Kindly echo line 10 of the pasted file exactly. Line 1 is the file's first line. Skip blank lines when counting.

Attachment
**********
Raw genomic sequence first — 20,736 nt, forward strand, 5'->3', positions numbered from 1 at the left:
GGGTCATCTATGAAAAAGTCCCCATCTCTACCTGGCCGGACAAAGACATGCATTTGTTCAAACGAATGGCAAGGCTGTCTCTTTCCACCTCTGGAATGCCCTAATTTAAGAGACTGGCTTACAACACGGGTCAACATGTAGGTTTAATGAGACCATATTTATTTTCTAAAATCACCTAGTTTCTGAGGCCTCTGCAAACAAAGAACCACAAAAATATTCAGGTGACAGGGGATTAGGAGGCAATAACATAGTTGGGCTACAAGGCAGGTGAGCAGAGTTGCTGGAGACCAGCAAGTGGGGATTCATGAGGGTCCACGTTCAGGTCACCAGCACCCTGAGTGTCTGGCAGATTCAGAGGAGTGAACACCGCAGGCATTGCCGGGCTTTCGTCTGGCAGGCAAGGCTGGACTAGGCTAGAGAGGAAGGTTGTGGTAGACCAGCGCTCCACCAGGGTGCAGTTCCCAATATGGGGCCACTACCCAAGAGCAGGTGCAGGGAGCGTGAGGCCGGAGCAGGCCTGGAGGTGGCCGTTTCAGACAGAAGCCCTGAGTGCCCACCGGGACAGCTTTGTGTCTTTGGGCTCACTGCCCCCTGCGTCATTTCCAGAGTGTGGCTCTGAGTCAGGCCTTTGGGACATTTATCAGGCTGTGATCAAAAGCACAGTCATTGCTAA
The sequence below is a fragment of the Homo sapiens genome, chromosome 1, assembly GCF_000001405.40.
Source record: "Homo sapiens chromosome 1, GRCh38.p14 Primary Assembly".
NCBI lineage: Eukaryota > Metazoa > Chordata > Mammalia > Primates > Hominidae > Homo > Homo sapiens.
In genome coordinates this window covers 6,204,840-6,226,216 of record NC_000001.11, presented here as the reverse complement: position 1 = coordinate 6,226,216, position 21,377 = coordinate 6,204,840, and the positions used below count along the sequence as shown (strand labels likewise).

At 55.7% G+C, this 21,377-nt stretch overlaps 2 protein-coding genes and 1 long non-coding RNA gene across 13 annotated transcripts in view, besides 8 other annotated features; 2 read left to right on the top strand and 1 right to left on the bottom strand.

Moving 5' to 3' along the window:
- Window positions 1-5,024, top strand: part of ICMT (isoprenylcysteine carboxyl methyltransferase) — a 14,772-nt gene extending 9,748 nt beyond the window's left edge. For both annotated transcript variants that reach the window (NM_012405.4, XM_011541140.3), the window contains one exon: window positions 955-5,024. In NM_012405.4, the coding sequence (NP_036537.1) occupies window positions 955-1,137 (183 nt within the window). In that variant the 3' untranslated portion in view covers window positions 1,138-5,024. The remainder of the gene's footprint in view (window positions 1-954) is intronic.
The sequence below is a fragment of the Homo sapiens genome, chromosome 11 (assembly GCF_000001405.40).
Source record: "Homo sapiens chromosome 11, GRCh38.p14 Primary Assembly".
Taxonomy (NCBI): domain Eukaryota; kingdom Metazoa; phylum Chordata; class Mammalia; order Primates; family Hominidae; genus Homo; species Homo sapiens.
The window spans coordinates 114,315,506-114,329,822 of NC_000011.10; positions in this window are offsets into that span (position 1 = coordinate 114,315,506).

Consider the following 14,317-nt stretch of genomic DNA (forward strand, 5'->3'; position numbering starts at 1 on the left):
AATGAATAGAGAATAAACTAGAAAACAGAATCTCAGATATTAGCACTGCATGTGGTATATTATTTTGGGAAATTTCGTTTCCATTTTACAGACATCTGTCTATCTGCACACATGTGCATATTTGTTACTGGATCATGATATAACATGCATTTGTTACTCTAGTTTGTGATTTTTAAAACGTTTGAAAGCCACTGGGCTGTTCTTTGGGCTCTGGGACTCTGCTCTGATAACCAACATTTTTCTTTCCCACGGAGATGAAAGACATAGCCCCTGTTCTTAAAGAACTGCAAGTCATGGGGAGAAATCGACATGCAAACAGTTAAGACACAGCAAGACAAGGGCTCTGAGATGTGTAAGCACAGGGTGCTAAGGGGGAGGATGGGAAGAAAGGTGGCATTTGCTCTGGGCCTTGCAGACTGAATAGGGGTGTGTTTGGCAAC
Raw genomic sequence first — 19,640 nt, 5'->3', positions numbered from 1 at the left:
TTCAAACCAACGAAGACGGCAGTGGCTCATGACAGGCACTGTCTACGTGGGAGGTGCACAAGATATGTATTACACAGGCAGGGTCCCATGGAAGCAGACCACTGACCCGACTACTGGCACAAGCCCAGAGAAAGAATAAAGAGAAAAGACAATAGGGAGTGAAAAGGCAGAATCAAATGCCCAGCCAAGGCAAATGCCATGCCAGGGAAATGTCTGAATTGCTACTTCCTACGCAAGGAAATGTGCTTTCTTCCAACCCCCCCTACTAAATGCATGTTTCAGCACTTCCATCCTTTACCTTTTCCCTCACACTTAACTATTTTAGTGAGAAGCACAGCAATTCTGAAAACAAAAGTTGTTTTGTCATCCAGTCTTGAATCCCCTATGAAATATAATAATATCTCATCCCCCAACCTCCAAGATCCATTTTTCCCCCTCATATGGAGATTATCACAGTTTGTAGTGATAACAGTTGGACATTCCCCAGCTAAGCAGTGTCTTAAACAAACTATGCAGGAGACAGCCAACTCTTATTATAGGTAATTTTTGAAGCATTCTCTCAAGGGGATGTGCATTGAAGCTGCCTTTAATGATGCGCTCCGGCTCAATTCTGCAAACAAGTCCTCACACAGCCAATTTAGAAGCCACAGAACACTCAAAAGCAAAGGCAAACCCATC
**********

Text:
The sequence below is a fragment of the Homo sapiens genome, chromosome 11 (assembly GCF_000001405.40).